We say: There are difficult choices in life and then there’s this, the kind of dilemma we love to have
Serena beating Venus. A Toro Rossa overtaking a Red Bull. Pippa Middleton on the steps of Westminster Abbey. It’s awkward when the upstart young sibling sticks one over the establishment. So, by rights, the Fiat 124 Spider shouldn’t be a better sports car than the evergreen Mazda MX-5. But you know what? It just might be.
The new “Fiata” is, as you’re probably well aware, a convoluted Japanese import. Originally destined to be badged as an Alfa Romeo, built in Hiroshima, using turbocharged 1.4-litre engines shipped out from Turin to replace the Mazda’s 1.5- and 2.0-litre four-cylinders. It’s dressed in retro yet dowdier bodywork, stretched in length and width, resulting in a heavier, less shrink-wrapped car than the diminutive MX-5. Doesn’t sound like the most auspicious start in life.
The turbocharger is crucial to the Spider. It gives the Fiat an entirely different character to the Mazda, which thrives on revs, blips and momentum to keep the wind rustling off the header rail and ruffling your hair like an overly friendly Jimmy Kimmel. You can lope in the Spider – you’d never lope in the Mazda. It’d labour and vibrate and shudder like it was having an allergic reaction to such low revs, but stick the 124 in fifth or sixth through a village and it’ll chunter along in peace and haul out the other side meaningfully. So effectively, it’s a bit easier to drive. A nice trick for a roadster.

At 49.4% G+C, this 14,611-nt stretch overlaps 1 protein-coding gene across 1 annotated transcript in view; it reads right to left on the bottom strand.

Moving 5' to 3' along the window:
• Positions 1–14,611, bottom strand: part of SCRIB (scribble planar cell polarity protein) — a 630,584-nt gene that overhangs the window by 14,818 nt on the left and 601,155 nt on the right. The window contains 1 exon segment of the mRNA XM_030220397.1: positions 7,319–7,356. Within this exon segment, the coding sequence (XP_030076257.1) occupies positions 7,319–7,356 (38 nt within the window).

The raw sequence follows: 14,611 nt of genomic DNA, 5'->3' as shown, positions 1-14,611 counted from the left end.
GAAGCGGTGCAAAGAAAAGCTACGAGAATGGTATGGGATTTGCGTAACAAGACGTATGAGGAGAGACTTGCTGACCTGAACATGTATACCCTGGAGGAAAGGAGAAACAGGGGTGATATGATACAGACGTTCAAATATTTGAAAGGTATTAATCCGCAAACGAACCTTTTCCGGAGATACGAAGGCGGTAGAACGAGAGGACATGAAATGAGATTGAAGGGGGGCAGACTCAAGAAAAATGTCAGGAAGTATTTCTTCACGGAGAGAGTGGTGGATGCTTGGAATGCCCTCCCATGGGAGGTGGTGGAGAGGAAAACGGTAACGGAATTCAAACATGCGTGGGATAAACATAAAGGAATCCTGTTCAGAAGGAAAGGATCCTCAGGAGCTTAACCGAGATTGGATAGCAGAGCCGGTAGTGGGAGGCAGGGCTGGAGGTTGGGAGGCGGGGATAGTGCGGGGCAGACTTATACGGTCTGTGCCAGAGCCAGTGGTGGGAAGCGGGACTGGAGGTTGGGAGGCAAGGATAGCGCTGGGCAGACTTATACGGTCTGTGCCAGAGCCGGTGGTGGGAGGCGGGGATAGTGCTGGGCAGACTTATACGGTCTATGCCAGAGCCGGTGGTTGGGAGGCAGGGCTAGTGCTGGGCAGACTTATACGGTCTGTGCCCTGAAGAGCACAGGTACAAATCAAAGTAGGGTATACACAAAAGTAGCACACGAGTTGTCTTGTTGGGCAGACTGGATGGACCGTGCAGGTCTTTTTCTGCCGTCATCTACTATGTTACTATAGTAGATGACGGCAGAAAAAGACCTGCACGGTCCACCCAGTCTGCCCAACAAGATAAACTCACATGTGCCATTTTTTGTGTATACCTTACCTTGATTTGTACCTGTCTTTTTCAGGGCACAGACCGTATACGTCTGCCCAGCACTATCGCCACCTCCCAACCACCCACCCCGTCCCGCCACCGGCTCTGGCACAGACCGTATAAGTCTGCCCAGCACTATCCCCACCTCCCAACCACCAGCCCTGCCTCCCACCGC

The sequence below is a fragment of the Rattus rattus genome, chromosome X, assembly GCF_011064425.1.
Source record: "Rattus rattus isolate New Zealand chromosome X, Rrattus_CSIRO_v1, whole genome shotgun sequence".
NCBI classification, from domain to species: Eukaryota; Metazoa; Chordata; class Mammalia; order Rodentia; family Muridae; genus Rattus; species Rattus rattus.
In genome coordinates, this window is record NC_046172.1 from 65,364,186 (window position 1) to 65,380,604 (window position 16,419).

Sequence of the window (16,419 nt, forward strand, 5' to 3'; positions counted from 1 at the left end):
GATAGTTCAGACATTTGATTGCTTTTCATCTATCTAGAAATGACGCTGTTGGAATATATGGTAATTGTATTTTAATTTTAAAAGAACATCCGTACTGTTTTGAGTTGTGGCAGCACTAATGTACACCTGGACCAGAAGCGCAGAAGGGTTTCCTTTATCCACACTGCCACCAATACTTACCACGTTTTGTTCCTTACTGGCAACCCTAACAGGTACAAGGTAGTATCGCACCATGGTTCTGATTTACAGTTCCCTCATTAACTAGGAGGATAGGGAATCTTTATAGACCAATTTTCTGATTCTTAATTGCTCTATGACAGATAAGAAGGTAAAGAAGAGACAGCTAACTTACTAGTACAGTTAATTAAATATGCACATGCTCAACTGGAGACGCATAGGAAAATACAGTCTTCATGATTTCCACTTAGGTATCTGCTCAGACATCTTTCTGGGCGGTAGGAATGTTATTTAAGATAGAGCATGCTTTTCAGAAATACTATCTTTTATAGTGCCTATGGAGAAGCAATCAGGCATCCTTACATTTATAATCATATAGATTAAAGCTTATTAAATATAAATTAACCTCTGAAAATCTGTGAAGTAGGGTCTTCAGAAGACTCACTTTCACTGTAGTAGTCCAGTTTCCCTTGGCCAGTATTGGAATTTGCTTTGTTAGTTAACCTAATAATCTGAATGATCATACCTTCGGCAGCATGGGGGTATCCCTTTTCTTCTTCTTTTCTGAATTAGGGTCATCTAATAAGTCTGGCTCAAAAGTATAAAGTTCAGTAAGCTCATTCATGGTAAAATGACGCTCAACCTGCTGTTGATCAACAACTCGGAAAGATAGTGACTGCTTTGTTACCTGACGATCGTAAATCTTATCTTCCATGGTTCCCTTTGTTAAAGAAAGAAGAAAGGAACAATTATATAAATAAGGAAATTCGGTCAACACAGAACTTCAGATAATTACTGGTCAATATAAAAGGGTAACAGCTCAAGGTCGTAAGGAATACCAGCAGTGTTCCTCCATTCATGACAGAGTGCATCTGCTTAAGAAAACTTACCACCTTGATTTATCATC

Obviously, it’s got more torque – 29lb ft more, deployable with half the revs the Mazda requires. And as a result, the beefed up gearbox doesn’t shift with the magnetic precision of the MX-5’s world-class action, requiring more force and rewarding with less tactility. You wouldn’t call it agricultural – it’s not as if Brunel would baulk at the effort required – but what I’m getting at is it’s just as well the Fiat doesn’t ask for such frenetic gearchanging and fastidiously rev-matched downshifts, because it’s more of a chore to execute.